In most cases of verticillium wilt, Verticillium dahliae is the culprit, but this disease can also be caused by Verticillium albo-atrum, Verticillium nigrescens, Verticillium nubilum, and Verticillium tricorpusVerticillium dahliae lives as darkened structures called microsclerotia in the soil which can be dormant for years.  When roots grow close to the microsclerotia, the fungi become germinated by the root exudates and will grow beyond the structure and towards the root.  The fungus often enters the roots through wounds created by soil abrasion to access the vascular system.

The fungus will find the xylem of the plant once it enters and create spores known as conidia.  Conidia can quickly and easily spread throughout the plant through the xylem and colonize.  The water flow within the xylem allows the conidia to move throughout the plant and the structures they form will clog the vascular system and restrict water flow.  When this happens, the water cannot get to the branches, causing the branches, leaves, and flowers, vegetables, or fruit to wilt.  Plants that are heavily infected are likely to die quickly while lesser infections can kill a plant slowly over a couple of years.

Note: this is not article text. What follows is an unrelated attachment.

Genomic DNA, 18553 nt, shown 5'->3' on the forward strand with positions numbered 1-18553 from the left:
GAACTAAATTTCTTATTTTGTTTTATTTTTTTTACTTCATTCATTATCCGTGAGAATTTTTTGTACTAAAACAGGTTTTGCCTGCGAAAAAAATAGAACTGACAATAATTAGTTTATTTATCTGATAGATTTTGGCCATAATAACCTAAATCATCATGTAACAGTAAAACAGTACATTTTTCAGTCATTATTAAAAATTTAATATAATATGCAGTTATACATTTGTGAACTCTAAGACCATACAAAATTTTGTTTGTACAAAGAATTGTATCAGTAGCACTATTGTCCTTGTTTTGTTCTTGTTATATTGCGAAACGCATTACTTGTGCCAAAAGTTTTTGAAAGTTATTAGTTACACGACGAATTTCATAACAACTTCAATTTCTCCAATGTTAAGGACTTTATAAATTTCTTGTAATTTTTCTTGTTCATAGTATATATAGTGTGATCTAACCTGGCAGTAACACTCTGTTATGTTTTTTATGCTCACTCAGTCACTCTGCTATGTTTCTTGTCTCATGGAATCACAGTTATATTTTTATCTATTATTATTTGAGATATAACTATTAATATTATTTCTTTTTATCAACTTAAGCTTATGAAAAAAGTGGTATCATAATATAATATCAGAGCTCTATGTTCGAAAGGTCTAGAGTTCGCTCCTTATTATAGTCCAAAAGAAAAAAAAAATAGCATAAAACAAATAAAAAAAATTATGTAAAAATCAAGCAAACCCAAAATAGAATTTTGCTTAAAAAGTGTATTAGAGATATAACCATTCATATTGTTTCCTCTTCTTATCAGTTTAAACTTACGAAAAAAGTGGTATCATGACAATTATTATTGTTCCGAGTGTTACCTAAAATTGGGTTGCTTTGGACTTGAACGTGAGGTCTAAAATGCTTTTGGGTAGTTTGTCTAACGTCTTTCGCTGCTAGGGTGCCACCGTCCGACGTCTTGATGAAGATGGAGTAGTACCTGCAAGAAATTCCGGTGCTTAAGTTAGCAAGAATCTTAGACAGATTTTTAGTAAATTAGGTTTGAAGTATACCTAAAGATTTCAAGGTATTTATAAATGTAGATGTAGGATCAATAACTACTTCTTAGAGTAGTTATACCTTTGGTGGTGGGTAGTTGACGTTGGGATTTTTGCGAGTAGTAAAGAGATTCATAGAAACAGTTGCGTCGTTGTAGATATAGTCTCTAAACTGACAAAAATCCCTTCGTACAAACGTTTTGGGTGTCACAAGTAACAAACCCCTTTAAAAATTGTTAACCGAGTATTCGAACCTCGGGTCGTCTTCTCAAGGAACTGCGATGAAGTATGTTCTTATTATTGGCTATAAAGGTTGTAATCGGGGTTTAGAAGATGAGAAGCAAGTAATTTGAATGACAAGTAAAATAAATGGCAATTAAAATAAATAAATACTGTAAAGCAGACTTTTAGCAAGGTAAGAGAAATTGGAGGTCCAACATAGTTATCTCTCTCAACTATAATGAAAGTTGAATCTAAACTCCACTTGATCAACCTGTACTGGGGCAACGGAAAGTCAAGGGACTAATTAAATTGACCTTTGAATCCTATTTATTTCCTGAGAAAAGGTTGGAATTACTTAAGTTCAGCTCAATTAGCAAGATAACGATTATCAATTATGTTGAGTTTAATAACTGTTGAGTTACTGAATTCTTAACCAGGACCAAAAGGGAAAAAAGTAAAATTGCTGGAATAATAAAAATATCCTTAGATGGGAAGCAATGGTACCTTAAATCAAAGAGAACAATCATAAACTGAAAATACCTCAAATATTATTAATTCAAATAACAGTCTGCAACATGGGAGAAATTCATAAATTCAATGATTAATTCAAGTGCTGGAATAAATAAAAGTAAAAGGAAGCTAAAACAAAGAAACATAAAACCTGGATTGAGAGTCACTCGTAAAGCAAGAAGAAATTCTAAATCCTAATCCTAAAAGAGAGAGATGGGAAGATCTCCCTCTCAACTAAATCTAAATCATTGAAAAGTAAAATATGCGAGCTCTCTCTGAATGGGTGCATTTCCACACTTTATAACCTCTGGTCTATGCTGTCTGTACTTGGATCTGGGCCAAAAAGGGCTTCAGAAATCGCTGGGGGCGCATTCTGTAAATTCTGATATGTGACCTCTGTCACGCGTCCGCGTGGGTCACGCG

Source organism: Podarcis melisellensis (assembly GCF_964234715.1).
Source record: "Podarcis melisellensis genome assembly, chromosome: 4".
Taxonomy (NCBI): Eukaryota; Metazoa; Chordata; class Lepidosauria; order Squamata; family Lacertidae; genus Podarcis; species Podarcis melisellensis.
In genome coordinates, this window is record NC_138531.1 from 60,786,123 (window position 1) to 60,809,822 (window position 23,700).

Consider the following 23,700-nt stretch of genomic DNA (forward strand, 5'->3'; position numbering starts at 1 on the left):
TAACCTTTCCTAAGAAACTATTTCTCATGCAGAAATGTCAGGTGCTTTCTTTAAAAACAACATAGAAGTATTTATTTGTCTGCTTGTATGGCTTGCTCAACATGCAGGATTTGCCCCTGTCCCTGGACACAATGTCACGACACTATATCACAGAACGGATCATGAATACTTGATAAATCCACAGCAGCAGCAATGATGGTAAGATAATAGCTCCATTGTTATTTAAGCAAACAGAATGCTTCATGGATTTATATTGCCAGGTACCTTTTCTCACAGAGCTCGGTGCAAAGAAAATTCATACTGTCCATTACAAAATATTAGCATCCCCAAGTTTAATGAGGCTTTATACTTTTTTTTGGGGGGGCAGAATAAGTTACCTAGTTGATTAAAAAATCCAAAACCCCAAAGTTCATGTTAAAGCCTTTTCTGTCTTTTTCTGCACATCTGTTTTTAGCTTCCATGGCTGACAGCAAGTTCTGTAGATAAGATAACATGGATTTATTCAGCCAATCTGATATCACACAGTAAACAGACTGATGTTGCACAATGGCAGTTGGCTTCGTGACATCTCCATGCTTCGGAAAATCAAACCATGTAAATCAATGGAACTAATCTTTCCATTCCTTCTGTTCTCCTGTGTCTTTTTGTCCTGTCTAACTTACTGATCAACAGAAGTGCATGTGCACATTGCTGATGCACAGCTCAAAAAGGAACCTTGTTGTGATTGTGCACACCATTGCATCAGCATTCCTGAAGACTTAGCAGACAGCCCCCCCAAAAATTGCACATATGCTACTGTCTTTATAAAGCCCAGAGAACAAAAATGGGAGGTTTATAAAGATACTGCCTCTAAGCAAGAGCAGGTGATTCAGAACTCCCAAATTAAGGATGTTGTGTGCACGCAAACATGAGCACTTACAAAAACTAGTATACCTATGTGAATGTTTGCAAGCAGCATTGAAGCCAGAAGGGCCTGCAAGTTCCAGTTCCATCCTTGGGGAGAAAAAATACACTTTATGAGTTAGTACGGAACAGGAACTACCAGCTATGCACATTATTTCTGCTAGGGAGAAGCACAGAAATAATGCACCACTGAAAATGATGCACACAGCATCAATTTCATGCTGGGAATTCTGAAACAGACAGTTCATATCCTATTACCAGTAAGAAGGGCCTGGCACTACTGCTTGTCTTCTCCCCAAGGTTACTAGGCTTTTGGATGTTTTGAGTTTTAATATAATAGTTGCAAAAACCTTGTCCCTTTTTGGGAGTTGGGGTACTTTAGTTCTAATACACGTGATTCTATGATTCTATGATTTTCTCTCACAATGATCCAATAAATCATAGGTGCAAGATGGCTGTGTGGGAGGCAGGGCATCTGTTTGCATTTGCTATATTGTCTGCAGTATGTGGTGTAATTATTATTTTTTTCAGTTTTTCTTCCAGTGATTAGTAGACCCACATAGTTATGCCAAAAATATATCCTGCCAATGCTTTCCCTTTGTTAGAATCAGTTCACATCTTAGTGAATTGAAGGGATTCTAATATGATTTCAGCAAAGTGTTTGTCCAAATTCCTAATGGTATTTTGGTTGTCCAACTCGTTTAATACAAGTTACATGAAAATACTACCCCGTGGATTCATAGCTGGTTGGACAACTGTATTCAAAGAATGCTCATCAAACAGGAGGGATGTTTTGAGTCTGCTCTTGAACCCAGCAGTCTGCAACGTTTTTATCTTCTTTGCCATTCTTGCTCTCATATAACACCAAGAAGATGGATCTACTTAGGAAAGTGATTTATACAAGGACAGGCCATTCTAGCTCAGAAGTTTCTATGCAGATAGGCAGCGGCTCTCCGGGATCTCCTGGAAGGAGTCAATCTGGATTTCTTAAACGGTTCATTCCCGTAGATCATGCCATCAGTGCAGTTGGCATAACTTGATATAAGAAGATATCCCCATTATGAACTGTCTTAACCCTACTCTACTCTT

As the host plant dies, the conidia start forming survival structures that produce microsclerotia.  These survival structures will remain where the plant dies off and they will release the microsclerotia into the soil where it will lay dormant until it is germinated by another plant, starting the cycle over again.

Season for Verticillium Wilt

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Verticillium Wilt can survive all seasons in Chicago, but is most prominent in the summer months

Verticillium fungi are very hardy as they can survive harsh weather conditions from heat and droughts to freezing temperatures and thaws.  The only conditions they do not tolerate are flooding and other conditions that deprive them of oxygen.

Verticillium fungi grows best in temperatures between 70 and 80 degrees Fahrenheit, but they can germinate in lower and higher temperatures.  In Illinois, the main symptoms of verticillium wilt appear in July, but they may show at any time between May and October.

Verticillium Wilt Transmission